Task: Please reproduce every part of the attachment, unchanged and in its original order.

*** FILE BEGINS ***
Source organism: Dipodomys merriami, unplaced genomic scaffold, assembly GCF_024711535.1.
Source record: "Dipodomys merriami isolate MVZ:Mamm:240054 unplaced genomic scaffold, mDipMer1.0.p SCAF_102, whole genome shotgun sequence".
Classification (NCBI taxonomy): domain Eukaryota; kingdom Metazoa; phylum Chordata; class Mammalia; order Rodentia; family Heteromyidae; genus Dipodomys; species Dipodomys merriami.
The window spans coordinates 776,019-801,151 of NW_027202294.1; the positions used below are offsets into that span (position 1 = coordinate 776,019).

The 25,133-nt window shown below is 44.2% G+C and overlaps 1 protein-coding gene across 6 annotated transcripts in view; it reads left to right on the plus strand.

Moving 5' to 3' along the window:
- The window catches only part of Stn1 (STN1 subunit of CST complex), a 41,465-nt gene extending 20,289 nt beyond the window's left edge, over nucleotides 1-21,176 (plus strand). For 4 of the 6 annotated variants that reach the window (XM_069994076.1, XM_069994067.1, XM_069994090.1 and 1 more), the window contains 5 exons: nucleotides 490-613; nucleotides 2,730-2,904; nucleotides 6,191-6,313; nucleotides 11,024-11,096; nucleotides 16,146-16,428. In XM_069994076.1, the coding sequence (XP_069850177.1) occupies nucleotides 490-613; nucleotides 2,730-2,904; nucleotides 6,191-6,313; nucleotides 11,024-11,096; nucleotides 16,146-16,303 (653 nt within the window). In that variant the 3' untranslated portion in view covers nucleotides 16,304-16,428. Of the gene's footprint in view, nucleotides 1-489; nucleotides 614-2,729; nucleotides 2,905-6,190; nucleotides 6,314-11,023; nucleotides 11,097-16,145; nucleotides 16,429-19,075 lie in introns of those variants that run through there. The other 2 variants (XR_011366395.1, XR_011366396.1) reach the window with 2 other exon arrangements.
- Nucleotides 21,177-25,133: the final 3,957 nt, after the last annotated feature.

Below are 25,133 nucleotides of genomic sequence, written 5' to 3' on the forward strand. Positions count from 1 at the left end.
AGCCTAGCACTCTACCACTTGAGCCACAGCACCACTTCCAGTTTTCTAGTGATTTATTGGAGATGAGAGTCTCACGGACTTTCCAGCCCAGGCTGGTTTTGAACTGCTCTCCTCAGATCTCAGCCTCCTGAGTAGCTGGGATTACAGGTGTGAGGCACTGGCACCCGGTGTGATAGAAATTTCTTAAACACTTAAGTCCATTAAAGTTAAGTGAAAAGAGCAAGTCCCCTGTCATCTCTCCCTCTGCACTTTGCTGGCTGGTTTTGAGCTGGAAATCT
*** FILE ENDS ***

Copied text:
Source organism: Dipodomys merriami, unplaced genomic scaffold, assembly GCF_024711535.1.
Source record: "Dipodomys merriami isolate MVZ:Mamm:240054 unplaced genomic scaffold, mDipMer1.0.p SCAF_102, whole genome shotgun sequence".
Classification (NCBI taxonomy): domain Eukaryota; kingdom Metazoa; phylum Chordata; class Mammalia; order Rodentia; family Heteromyidae; genus Dipodomys; species Dipodomys merriami.
The window spans coordinates 776,019-801,151 of NW_027202294.1; the positions used below are offsets into that span (position 1 = coordinate 776,019).

The 25,133-nt window shown below is 44.2% G+C and overlaps 1 protein-coding gene across 6 annotated transcripts in view; it reads left to right on the plus strand.

Moving 5' to 3' along the window:
- The window catches only part of Stn1 (STN1 subunit of CST complex), a 41,465-nt gene extending 20,289 nt beyond the window's left edge, over nucleotides 1-21,176 (plus strand). For 4 of the 6 annotated variants that reach the window (XM_069994076.1, XM_069994067.1, XM_069994090.1 and 1 more), the window contains 5 exons: nucleotides 490-613; nucleotides 2,730-2,904; nucleotides 6,191-6,313; nucleotides 11,024-11,096; nucleotides 16,146-16,428. In XM_069994076.1, the coding sequence (XP_069850177.1) occupies nucleotides 490-613; nucleotides 2,730-2,904; nucleotides 6,191-6,313; nucleotides 11,024-11,096; nucleotides 16,146-16,303 (653 nt within the window). In that variant the 3' untranslated portion in view covers nucleotides 16,304-16,428. Of the gene's footprint in view, nucleotides 1-489; nucleotides 614-2,729; nucleotides 2,905-6,190; nucleotides 6,314-11,023; nucleotides 11,097-16,145; nucleotides 16,429-19,075 lie in introns of those variants that run through there. The other 2 variants (XR_011366395.1, XR_011366396.1) reach the window with 2 other exon arrangements.
- Nucleotides 21,177-25,133: the final 3,957 nt, after the last annotated feature.

Below are 25,133 nucleotides of genomic sequence, written 5' to 3' on the forward strand. Positions count from 1 at the left end.
AGCCTAGCACTCTACCACTTGAGCCACAGCACCACTTCCAGTTTTCTAGTGATTTATTGGAGATGAGAGTCTCACGGACTTTCCAGCCCAGGCTGGTTTTGAACTGCTCTCCTCAGATCTCAGCCTCCTGAGTAGCTGGGATTACAGGTGTGAGGCACTGGCACCCGGTGTGATAGAAATTTCTTAAACACTTAAGTCCATTAAAGTTAAGTGAAAAGAGCAAGTCCCCTGTCATCTCTCCCTCTGCACTTTGCTGGCTGGTTTTGAGCTGGAAATCT